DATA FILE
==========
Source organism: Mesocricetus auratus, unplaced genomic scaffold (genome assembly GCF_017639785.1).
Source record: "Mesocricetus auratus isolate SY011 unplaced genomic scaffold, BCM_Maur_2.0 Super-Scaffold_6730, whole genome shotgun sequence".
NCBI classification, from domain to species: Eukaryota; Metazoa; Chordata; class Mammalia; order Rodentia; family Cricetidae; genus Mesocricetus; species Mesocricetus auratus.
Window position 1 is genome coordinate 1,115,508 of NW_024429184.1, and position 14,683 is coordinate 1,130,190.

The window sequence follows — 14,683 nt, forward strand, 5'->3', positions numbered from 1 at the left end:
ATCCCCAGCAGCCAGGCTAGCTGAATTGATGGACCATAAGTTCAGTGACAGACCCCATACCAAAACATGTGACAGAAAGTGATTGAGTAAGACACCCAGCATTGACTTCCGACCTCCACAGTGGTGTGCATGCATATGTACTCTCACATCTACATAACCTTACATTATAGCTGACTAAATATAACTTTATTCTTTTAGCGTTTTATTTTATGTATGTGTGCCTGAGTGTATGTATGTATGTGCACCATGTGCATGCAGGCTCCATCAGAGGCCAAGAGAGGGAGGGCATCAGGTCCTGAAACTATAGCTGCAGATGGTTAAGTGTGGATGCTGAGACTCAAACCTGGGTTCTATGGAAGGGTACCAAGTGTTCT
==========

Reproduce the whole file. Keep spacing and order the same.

Source organism: Mesocricetus auratus, unplaced genomic scaffold (genome assembly GCF_017639785.1).
Source record: "Mesocricetus auratus isolate SY011 unplaced genomic scaffold, BCM_Maur_2.0 Super-Scaffold_6730, whole genome shotgun sequence".
NCBI classification, from domain to species: Eukaryota; Metazoa; Chordata; class Mammalia; order Rodentia; family Cricetidae; genus Mesocricetus; species Mesocricetus auratus.
Window position 1 is genome coordinate 1,115,508 of NW_024429184.1, and position 14,683 is coordinate 1,130,190.

The window sequence follows — 14,683 nt, forward strand, 5'->3', positions numbered from 1 at the left end:
ATCCCCAGCAGCCAGGCTAGCTGAATTGATGGACCATAAGTTCAGTGACAGACCCCATACCAAAACATGTGACAGAAAGTGATTGAGTAAGACACCCAGCATTGACTTCCGACCTCCACAGTGGTGTGCATGCATATGTACTCTCACATCTACATAACCTTACATTATAGCTGACTAAATATAACTTTATTCTTTTAGCGTTTTATTTTATGTATGTGTGCCTGAGTGTATGTATGTATGTGCACCATGTGCATGCAGGCTCCATCAGAGGCCAAGAGAGGGAGGGCATCAGGTCCTGAAACTATAGCTGCAGATGGTTAAGTGTGGATGCTGAGACTCAAACCTGGGTTCTATGGAAGGGTACCAAGTGTTCT